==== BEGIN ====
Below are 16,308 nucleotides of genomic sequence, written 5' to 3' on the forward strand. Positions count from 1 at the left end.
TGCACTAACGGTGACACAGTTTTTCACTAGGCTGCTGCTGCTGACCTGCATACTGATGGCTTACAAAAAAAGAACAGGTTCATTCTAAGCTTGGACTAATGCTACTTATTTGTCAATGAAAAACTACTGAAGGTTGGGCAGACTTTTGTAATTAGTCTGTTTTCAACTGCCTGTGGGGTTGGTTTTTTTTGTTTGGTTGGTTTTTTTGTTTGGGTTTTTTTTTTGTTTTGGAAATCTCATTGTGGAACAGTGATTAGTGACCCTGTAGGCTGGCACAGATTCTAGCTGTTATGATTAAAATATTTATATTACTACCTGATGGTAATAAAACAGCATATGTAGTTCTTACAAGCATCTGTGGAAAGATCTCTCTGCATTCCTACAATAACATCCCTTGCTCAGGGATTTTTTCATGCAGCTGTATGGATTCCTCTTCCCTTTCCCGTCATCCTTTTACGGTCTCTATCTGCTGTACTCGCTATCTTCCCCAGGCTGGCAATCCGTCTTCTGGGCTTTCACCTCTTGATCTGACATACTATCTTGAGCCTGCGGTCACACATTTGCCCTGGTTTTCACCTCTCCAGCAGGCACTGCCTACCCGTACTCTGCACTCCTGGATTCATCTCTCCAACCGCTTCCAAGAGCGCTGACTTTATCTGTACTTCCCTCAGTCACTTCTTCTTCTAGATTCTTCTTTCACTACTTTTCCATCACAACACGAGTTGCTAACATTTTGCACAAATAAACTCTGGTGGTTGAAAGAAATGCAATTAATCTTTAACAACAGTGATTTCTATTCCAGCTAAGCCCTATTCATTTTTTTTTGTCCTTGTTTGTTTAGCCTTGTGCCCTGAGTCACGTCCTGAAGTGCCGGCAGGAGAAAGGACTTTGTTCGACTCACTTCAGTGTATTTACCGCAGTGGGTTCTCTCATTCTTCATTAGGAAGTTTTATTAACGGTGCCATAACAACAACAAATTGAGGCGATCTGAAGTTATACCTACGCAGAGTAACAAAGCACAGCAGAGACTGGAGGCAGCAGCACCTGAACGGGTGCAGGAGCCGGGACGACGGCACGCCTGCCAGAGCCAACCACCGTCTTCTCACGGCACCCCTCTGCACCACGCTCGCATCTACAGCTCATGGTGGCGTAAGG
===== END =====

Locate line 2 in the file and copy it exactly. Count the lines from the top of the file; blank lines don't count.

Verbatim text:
TGCACTAACGGTGACACAGTTTTTCACTAGGCTGCTGCTGCTGACCTGCATACTGATGGCTTACAAAAAAAGAACAGGTTCATTCTAAGCTTGGACTAATGCTACTTATTTGTCAATGAAAAACTACTGAAGGTTGGGCAGACTTTTGTAATTAGTCTGTTTTCAACTGCCTGTGGGGTTGGTTTTTTTTGTTTGGTTGGTTTTTTTGTTTGGGTTTTTTTTTTGTTTTGGAAATCTCATTGTGGAACAGTGATTAGTGACCCTGTAGGCTGGCACAGATTCTAGCTGTTATGATTAAAATATTTATATTACTACCTGATGGTAATAAAACAGCATATGTAGTTCTTACAAGCATCTGTGGAAAGATCTCTCTGCATTCCTACAATAACATCCCTTGCTCAGGGATTTTTTCATGCAGCTGTATGGATTCCTCTTCCCTTTCCCGTCATCCTTTTACGGTCTCTATCTGCTGTACTCGCTATCTTCCCCAGGCTGGCAATCCGTCTTCTGGGCTTTCACCTCTTGATCTGACATACTATCTTGAGCCTGCGGTCACACATTTGCCCTGGTTTTCACCTCTCCAGCAGGCACTGCCTACCCGTACTCTGCACTCCTGGATTCATCTCTCCAACCGCTTCCAAGAGCGCTGACTTTATCTGTACTTCCCTCAGTCACTTCTTCTTCTAGATTCTTCTTTCACTACTTTTCCATCACAACACGAGTTGCTAACATTTTGCACAAATAAACTCTGGTGGTTGAAAGAAATGCAATTAATCTTTAACAACAGTGATTTCTATTCCAGCTAAGCCCTATTCATTTTTTTTTGTCCTTGTTTGTTTAGCCTTGTGCCCTGAGTCACGTCCTGAAGTGCCGGCAGGAGAAAGGACTTTGTTCGACTCACTTCAGTGTATTTACCGCAGTGGGTTCTCTCATTCTTCATTAGGAAGTTTTATTAACGGTGCCATAACAACAACAAATTGAGGCGATCTGAAGTTATACCTACGCAGAGTAACAAAGCACAGCAGAGACTGGAGGCAGCAGCACCTGAACGGGTGCAGGAGCCGGGACGACGGCACGCCTGCCAGAGCCAACCACCGTCTTCTCACGGCACCCCTCTGCACCACGCTCGCATCTACAGCTCATGGTGGCGTAAGG